I’m the quadriplegic version of Laura Ingalls. I’ve experienced more than 1,350 “classic Upper Midwest” winter days as a wheelchair-user, and experience-wise, it’s everything you might imagine it is. There’s bitterly cold temperatures and legs that seemingly never warm up if you dare venture out, there’s black ice and ice-rink roads, and yes (in case you were wondering), I get stranded all of the time. But despite the obvious problems, I not only survive this hash climate, I love my life here.
I’ve been successfully dodging Mother Nature’s non-ADA compliant blows since 14, and you can too. Don’t let a little snow and sub-zero temps cramp your style. With patience, technology and some good old-fashioned common sense, you too can make it to the big March thaw – and have fun along the way – just like Laura (bonnet and braided pig-tails optional).
No kidding, wheelchairs aren’t made for snow: Ok, this might be Captain Obvious, but it needs to be said. There are companies that sell 4-wheel drive wheelchairs, and 4-wheel drive wheelchairs do go through snow, but since insurance companies don’t cover them (these chairs usually cost over $30,000), that leaves 99.9% of wheelchair-users in snowy climates without a wheelchair that can sufficiently get from Point A to Point B.
If it’s not 4-wheel drive, don’t attempt to go through any snow that’s deeper 1 ½ inches (especially if it’s wet snow; not the fluffy stuff). Whether you use a manual or a power wheelchair, if you attempt deep snow you’ll get stuck. And getting unstuck usually requires another person’s help (not a good thing if you find yourself alone). Be wary!
“Got snow tires?” If only life were as simple as slapping on some snow tires to solve our winter wheelchair woes. I can’t tell you how many people have thought they were the first person to suggest such a thing – snow tires, chains, or a wheelchair snowplow. So. Freaking. Annoying.
Unfortunately, none of these things exist; at least not in a functional way that a C5-6 quad such as myself would need them to. I’ve known guys who used ATV tire chains on their wheelchair wheels, and they did the trick. The only problem with using ATV tire chains is that you can’t drive on them indoors, and since I can’t put the chains on and remove them without help, practicality becomes an issue.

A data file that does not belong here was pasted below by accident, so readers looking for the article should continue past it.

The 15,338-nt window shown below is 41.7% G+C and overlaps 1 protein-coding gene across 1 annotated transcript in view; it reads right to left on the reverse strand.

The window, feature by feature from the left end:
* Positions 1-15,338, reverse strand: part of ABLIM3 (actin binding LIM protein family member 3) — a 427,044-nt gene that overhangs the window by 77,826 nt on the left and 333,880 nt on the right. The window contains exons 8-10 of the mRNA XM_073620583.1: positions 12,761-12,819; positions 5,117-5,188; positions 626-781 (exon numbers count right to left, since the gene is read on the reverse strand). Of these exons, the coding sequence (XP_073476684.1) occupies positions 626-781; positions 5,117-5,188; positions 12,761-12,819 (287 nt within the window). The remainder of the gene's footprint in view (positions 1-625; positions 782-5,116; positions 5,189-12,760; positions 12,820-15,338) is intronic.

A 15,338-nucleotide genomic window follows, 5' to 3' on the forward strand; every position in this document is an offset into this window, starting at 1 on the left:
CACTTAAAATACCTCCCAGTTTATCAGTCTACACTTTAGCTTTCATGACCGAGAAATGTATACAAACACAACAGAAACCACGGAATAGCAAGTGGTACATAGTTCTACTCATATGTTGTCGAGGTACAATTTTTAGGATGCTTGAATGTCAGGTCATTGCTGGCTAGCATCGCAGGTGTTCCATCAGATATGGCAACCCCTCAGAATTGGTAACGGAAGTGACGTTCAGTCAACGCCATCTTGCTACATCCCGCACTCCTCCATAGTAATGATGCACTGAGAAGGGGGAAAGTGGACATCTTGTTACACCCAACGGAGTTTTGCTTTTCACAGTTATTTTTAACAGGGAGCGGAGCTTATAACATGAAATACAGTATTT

Same goes for folks who suggest wheelchair snowplows (an attachment that does exist) as a way to get through the snow. If you have full-function in your hands (in order to clamp it on and off your wheelchair independently), it actually works and is a great way to help out your neighbors and clear the way (watch this awesome video here). But if you’re looking for a way to get to the bus stop or something like that, unless you do it beforehand, a wheelchair snowplow attachment is NOT a functional solution.
Layer it up: Another survival technique I’ve been a latecomer to is layering. It’s seriously one of the best quad-oriented winter survival techniques I’ve ever come across. Thin, multiple layers is key. Choose clothes that won’t be so thick they limit your ability to move. I like to do a tank top, a long-sleeved cotton shirt, a t-shirt over that, and then a cardigan. It works really well. I once knew a guy who would wear (count ’em) 7 layers, but he was originally from a tiny town on the border of Minnesota and Canada. A bit obsessive. And if one of those layers is fleece, you’ll be warm all day. Guaranteed.
Cover your face: When you can’t feel your legs, your upper-body can get extra sensitive to cold. I’ve found if I cover my mouth with anything, from a scarf to a fleece neck warmer, and pull it up over my mouth whenever I go outside, it helps so incredibly much it’s actually kind of mind-blowing. Covering up your breath and only breathing in warm air (which the scarf makes happen, in case you’re from Hawaii or something), is your ticket to staying warm in the worst of the worst winter weather.
Hit the streets, but with caution: After a crazy snowstorm or simply after weeks of winter, sidewalks can become impassable. They usually become littered with huge ice chunks of ice and hard snow banks, and only contain narrow pathways made for walking pedestrians (not cool), but here’s the kicker, the streets won’t be. The streets are nearly always clear and passable, because let’s face it, society values cars being able to get around more than our ability to get around. What’s a wheeler to do?
Take it to the streets. That’s what I’ll resort to if I must, but only IF I MUST. Many, many wheelers have been hit by cars and this problem is only getting worse. I also only go on streets that are 30 MPH or less and stay by parked cars on the sides of the street, just so cars are more likely to see me.
Know your limits: Simply put, don’t be stupid or over-zealous about your abilities to beat winter to a pulp. Mother Nature will kill you if it gets the chance. Don’t be like the wheeler I knew 15 years ago who fell out of his chair and died. He was leaving a bar at 2am and it was below zero. No one saw him fall and froze to death. Very sad. Sometimes staying -in and watching a movie is your best bet.
Cell: No matter how far you venture in snow-laden lands, ALWAYS keep a cell phone on you. Even the most non-assuming ice chunk can get you stuck if you roll over it the wrong way. And error on the side of caution, make sure your cell is fully-charged whenever you leave home. You can never be too safe.
Is that it? Did I cover it all? What tips do all of you have? And please, no more snow tire jokes :)